My songs beckon softly
through the night to you;
below in the quiet grove,
Come to me, beloved!

The rustle of slender leaf tips whispers
in the moonlight;
Do not fear the evil spying
of the betrayer, my dear.

Do you hear the nightingales call?
Ah, they beckon to you,
With the sweet sound of their singing
they beckon to you for me.

They understand the heart's longing,
know the pain of love,
They calm each tender heart
with their silver tones.

Let them also stir within your breast,
beloved, hear me!
Trembling I wait for you,
Come, please me!

Reith, a librarian from Georgetown University, quotes Schubert critic and biographer John Reed: "The way the lover's passion swells up at the end of a phrase which echoes teh concluding bars of the strophe, and then declines to a whisper of desire, is as purely sensuous a moment as can be found in all Schubert." Yeah, I liked it.

Another tune I recognized was The Trout, which is actually the 4th movement of a quintet. As the presentation was part of the encore, we were told that the story was of a happy trout, swimming safely and that the waters were deliberately muddied and that in the stir up, the fish was caught. And with that narrative in mind, we listened. Very effective.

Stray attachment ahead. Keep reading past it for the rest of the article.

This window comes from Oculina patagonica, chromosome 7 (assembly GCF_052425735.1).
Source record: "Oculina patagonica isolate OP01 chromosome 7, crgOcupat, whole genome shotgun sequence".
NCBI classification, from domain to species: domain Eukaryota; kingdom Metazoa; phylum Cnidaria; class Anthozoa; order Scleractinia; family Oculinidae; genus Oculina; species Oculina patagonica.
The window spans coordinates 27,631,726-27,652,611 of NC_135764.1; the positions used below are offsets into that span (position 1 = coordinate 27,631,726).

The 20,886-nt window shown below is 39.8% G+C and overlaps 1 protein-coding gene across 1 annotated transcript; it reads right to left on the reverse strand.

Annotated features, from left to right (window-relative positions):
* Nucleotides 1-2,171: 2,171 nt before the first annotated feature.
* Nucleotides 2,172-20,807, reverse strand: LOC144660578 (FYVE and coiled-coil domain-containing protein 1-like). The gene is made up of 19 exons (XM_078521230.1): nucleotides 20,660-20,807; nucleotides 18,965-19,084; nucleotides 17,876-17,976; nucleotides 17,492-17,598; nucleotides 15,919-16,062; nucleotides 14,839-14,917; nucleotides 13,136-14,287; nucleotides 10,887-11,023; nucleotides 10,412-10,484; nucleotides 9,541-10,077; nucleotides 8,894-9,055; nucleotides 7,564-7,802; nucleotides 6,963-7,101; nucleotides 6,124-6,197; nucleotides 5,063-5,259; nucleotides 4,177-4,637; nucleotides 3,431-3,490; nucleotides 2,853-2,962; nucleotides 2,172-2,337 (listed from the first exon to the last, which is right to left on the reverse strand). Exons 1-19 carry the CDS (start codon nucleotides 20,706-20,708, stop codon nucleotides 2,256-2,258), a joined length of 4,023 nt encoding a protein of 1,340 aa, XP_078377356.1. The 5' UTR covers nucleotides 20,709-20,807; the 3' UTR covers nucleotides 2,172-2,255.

The music was very moving, but for me the notes really enriched the evening. Other lyrics that captured my attention, including this: "The only things that change are will and delusion," as I've been discussing with some one I respect whether or not people change.

A rarely performed Octet (in F Major, D803) comprised the second part of the performance and lasted about an hour. In six movements, the strains and phrases lifted and lulled. The time flew as the sounds moved.

I knew the etiquette of refraining from applause between movements, but was unsure of the appropriate response betweens songs. Sometimes the response seemed more informed by the notes than by the musical performance.

I sat right behind Paul Wolfowitz, his head broad and his ears jutted. As I sat there I thought of numerous movies set in the 1940s. Scenes of ladies in forced civility as they socialized with Nazis at concerts of Wagner or other German composers. Nazis, who felt that doing so made them estimable and cultured and refined, while they carried out their crimes. I felt such antipathy toward him, and at times, during break in the music, sometimes even during, his presence distracted me or perhaps my hatred of what he had done distracted me.